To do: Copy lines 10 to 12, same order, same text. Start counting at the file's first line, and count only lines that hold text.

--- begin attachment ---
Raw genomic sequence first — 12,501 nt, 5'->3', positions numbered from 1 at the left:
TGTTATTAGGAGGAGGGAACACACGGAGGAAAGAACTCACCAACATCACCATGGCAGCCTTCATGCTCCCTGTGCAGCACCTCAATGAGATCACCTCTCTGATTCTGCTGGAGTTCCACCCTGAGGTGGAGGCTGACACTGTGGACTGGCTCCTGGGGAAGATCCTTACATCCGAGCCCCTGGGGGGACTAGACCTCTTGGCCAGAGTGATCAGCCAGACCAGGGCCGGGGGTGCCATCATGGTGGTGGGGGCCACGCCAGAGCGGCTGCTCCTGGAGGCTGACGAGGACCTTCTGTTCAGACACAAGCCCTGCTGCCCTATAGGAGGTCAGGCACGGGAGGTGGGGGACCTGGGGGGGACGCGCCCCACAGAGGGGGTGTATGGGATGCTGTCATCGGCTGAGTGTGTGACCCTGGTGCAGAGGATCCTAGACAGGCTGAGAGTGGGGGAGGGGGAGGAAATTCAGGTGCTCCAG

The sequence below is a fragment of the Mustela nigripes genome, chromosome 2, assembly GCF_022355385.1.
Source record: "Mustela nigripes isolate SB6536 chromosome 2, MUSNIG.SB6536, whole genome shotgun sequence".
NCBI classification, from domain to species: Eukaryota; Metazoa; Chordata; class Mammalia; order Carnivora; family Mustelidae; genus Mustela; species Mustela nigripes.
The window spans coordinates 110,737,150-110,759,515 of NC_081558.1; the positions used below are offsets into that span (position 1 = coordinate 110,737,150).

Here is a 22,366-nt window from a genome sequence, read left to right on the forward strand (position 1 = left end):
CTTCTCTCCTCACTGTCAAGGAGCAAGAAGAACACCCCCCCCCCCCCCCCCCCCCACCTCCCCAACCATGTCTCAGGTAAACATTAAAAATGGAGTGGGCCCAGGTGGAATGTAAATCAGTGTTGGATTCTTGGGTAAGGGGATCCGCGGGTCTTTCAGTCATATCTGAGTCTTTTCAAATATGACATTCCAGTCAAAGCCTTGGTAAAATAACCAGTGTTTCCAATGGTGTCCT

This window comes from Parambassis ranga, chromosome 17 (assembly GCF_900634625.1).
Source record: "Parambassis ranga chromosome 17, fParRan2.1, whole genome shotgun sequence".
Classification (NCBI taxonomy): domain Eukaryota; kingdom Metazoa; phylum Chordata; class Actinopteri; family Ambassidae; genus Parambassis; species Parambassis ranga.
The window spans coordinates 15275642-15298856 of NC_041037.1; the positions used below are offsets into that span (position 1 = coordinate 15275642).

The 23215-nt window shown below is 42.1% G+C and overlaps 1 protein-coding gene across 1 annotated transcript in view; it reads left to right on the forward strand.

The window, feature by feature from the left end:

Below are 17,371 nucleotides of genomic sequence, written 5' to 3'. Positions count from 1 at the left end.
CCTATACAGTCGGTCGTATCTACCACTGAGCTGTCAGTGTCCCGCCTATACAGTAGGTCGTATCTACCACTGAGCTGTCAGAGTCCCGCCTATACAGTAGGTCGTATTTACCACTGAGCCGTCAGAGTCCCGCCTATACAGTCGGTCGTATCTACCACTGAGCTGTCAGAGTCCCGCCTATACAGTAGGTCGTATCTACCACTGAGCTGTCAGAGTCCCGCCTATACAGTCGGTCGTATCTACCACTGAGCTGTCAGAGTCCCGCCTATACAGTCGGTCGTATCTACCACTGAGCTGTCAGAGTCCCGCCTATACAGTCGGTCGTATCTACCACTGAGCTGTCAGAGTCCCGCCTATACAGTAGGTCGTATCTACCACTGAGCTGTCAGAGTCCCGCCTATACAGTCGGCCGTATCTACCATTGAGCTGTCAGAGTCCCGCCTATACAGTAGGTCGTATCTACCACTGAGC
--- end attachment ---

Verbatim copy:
Source record: "Parambassis ranga chromosome 17, fParRan2.1, whole genome shotgun sequence".
Classification (NCBI taxonomy): domain Eukaryota; kingdom Metazoa; phylum Chordata; class Actinopteri; family Ambassidae; genus Parambassis; species Parambassis ranga.
The window spans coordinates 15275642-15298856 of NC_041037.1; the positions used below are offsets into that span (position 1 = coordinate 15275642).